October 23, 2011

Flying With An HT

In this day and age of increased airport security and frequently changing TSA rules,  many hams are understandably unsure if they are permitted to travel with their amateur radio transceiver / HT when flying.  We have travelled by air with our trusty Kenwood TH-F6A HT domestically and internationally many times without issue.  However, we did so only after researching the topic thoroughly to avoid problems.  The bottom line is: educate yourself, travel smart, and enjoy travelling with your radio.

There are several considerations regarding travelling with an amateur radio or HT. 

Consideration #1) Follow the FCC part 97.11 rules related to stations aboard aircraft.
Part 97 : Sec. 97.11 Stations aboard ships or aircraft. (a) The installation and operation of an amateur station on a ship or aircraft must be approved by the master of the ship or pilot in command of the aircraft.
(b) The station must be separate from and independent of all other radio apparatus installed on the ship or aircraft, except a common antenna may be shared with a voluntary ship radio installation. The station's transmissions must not cause interference to any other apparatus installed on the ship or aircraft.
(c) The station must not constitute a hazard to the safety of life or property. For a station aboard an aircraft, the apparatus shall not be operated while the aircraft is operating under Instrument Flight Rules, as defined by the FAA, unless the station has been found to comply with all applicable FAA Rules.

Consideration #2) Carry on versus checking.
  • Common wisdom is that it is safer for your HT to travel with you in your carry-on bag.
  • Checking your HT brings with it a risk of physical damage from rough handling or possibly theft.
  • Some hams disconnect their HT's antenna as a precaution against breaking off the sometimes-fragile connector.  SMA connectors are notoriously fragile.
  • The TSA's website offers guidance regarding safe travel with devices having batteries.
    • "Keep batteries and equipment with you, or in carry-on baggage - not in your checked baggage! In the cabin, flight crew can better monitor conditions, and have access to the batteries or device if a fire does occur."
Consideration #3) Use of HT while on board the aircraft.
  • Common sense is simple - keep your HT powered off while on board an aircraft.
  • Generally, airlines prohibit turning on radios (i.e. radios are not approved electronic device).
  • Consult with FCC part 97.11 rules.
  • Consult with FAA part 91.21 rules.
Sec. 91.21 Portable electronic devices
(a) Except as provided in paragraph (b) of this section, no person may operate, nor may any operator or pilot in command of an aircraft allow the operation of, any portable electronic device on any of the following U.S.-registered civil aircraft:
(1) Aircraft operated by a holder of an air carrier operating certificate or an operating certificate; or
(2) Any other aircraft while it is operated under IFR.
(b) Paragraph (a) of this section does not apply to--
(1) Portable voice recorders;
(2) Hearing aids;
(3) Heart pacemakers;
(4) Electric shavers; or
(5) Any other portable electronic device that the operator of the aircraft has determined will not cause interference with the navigation or communication system of the aircraft on which it is to be used.
(c) In the case of an aircraft operated by a holder of an air carrier operating certificate or an operating certificate, the determination required by paragraph (b)(5) of this section shall be made by that operator of the aircraft on which the particular device is to be used. In the case of other aircraft, the determination may be made by the pilot in command or other operator of the aircraft.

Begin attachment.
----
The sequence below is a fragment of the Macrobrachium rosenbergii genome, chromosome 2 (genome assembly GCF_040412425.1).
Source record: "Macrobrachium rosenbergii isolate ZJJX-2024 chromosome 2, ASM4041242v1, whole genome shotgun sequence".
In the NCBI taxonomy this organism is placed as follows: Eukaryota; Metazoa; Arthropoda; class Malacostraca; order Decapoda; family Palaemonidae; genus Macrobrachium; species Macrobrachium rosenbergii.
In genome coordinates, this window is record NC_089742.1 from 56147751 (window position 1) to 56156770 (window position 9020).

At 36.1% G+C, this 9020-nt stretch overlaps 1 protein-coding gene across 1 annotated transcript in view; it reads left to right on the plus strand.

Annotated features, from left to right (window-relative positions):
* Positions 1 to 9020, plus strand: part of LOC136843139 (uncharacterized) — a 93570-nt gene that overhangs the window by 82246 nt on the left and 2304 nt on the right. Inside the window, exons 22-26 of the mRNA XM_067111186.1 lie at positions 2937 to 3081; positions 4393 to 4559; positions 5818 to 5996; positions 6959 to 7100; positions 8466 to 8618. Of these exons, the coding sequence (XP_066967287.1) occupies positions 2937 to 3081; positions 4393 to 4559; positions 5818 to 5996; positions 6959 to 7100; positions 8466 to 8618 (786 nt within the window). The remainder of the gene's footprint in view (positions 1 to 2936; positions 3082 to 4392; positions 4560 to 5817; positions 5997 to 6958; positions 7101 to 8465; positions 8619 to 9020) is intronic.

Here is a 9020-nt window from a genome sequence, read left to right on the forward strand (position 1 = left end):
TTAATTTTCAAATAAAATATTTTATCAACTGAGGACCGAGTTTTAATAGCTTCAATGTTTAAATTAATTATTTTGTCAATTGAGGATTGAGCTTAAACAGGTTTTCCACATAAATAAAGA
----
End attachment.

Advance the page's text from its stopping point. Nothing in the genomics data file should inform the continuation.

Consideration #4) Documentation.
  • When travelling domestically, you may not need to carry your FCC license.  However, it certainly wouldn't hurt to bring it with you and it may actually help if you find yourself trying to explain your HT to airline or TSA personnel.
  • When travelling internationally, bringing your FCC license is both prudent and often necessary per the laws of many countries.
  • It is important to consult with the laws of the countries you intend to travel through.
  • In certain parts of the world, it is possible to be challenged when crossing borders regarding your ownership or place of purchase of an expensive piece of equipment (like a radio).  In these circumstances it is valuable to have a copy of your receipt.  This will help you prove you own the item and that you purchased in your home country.
Consideration #5) Is it worth the bother to bring an HT on a trip?
  • In our opinion, travelling with an HT is very enjoyable to travel with and definitely worth bringing.
  • It is fun to work local repeaters and make contacts with an HT.
  • It is fun to listen to local broadcast radio if your HT includes a wide band receiver.
  • It is fun to travel with other hams who also have their HT's and stay in contact while in your destination.
  • It is fun to use APRS to report your position and other information while travelling.
We hope you find this article an informative and helpful guide on how to educate yourself to make your own decision on travelling with an amateur radio transceiver or HT.  As we write this article we are enjoying listening to a lively discussion on a 2m net via our HT while on a trip.  Having travelled extensively with our HT, our motto is, "don't leave home without it".

Happy Trails and 73,


Related articles on NJ2X.com:

Be sure to check out the NJ2X.com Kindle edition. 

© Michael W. Maher and NJ2X.COM, 2011. Unauthorized use and/or duplication of this material without express and written permission from this blog’s author and/or owner is strictly prohibited. Excerpts and links may be used, provided that full and clear credit is given to Michael W. Maher and NJ2X.COM with appropriate and specific direction to the original content.